Re: Generic UDP tunneling (draft-manner-tsvwg-gut-00)
Bob Briscoe <rbriscoe <at> jungle.bt.co.uk>
2010-02-03 12:13:37 GMT
I'm about to send a review of your (& Nuutti's) GUT draft. But some
of my review relates to Pasi's points in the old thread below. So
I'll rekindle it, inline...
At 05:59 01/10/2009, Jukka Manner wrote:
>Thanks for the comments, some late replies below.
>Pasi Sarolahti wrote:
>>I had discussed about a generic UDP tunneling scheme with a few
>>IETF colleagues (including you) a couple of months ago, but the
>>draft I started to write then got forgotten in my drawer.
>>Of course there is the main tussle aspect about whether starting to
>>encapsulate protocols generally inside UDP in hopes of better
>>middlebox traversal is the right step from the standardization
>>viewpoint (as discussed in earlier BOFs and plenaries, I guess).
>>Putting that question aside, here are some technical thoughts:
>Yes, you are right, whether creating some generic UDP tunnelling is a
>valid goal would need some wide discussion within the community - I
>don't recall what the end resul has been so far, probably against
>it. My quick-and-dirty draft and spec just wanted to trigger some
>discussion at least by making one proposal in that direction. The
>fact still remains, a lot of protocols do not get through NATs or
>firelwalls, and this harms progress.
There are two reasons new protocols can't be deployed:
i) deliberate: the above tussle where "new = potentially dangerous"
ii) accidental: lazy middlebox designs that don't take account of evolvability
GUT allows (i) to still play out as before.
But at least it aims to remove (ii).
You might want to say this in the draft.
>>I'm a little doubtful about the idea of using a single UDP port for
>>all protocols. The receiver of the UDP datagrams would need to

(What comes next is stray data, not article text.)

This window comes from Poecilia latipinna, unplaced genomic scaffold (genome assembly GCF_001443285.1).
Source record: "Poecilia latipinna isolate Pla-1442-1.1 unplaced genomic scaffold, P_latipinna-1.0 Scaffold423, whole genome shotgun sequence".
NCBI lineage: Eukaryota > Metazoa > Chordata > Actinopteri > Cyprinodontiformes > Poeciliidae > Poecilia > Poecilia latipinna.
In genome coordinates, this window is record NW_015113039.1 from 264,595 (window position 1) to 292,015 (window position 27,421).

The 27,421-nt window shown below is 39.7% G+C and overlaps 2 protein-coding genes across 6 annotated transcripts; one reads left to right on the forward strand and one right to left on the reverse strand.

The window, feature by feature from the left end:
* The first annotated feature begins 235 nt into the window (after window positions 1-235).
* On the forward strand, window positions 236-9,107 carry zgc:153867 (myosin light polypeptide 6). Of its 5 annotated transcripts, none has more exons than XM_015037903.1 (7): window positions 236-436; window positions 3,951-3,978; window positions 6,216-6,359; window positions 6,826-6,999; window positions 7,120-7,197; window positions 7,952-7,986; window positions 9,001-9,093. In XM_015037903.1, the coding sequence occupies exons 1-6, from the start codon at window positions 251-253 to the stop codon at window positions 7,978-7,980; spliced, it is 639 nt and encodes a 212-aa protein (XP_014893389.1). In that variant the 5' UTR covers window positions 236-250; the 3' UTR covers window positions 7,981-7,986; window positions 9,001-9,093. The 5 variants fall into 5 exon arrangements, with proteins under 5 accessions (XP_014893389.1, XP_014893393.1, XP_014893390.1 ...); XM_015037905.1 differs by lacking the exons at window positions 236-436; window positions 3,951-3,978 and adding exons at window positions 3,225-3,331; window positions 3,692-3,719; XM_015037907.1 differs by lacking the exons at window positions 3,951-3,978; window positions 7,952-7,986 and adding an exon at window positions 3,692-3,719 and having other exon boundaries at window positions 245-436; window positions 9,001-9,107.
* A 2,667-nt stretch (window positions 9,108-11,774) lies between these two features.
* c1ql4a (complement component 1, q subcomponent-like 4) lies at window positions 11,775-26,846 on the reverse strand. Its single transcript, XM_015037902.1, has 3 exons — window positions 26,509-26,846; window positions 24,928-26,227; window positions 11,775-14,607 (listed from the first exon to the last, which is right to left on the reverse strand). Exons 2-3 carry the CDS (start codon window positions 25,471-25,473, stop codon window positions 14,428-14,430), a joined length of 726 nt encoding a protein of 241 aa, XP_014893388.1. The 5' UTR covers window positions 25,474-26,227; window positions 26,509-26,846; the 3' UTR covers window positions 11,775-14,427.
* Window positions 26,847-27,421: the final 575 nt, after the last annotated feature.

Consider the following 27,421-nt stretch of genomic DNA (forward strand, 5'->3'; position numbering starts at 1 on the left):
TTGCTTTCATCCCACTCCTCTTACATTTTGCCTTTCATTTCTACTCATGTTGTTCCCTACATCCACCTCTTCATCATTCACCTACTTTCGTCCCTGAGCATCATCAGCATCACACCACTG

>>carry out the de-multiplexing and forwarding to different protocol
>>modules and manage the related state, which could as well be done
>>"automatically" by the UDP implementatation, by using different
>>port numbers for each protocol.
Pasi, what's the real problem you see?
For me, the problem is that we are having to create a whole sub-layer
just to get back to where we were before badly designed NATs were
deployed. But if that's the best we can do, we need to grasp the nettle.
>For the multplexing, the implementation we have is very simple: at the
>receiver, you just get the packet, remove the GUT header, reattach
>the IP header, calculate a possible checksum if the encapsulated
>protocol has one, and give the packet to the IP stack. The stack
>then handles the
>protocols by itself as if it came from the interface directly, the
>GUT implementation does not need to care about the local IP stack
>processing after it has rebuilt the original packet. Our
>implementation on Linux is only a few hundred lines of code, need
>to check, but it was quite little (without the fragmentation and IP
>>We had discussed a couple of ways for doing this:
>>1) simply allocate the needed range of UDP ports from IANA for
>>different protocols (which might be wasteful), or
>>2) (in my opinion) more elegantly, have a separate initiation
>>phase: first, a client sends a message to a well-known UDP port and
>>asks what is the UDP port number for tunneling protocol X. If the
>>client gets a positive response, it can start sending UDP-tunneled
>>protocol packets directly to the returned port Y without additional
>>GUT header overhead. In such system it would be easy to add new
>>protocols for experimentation, for example just by adding new
>>entries in a configuration file processed by a small application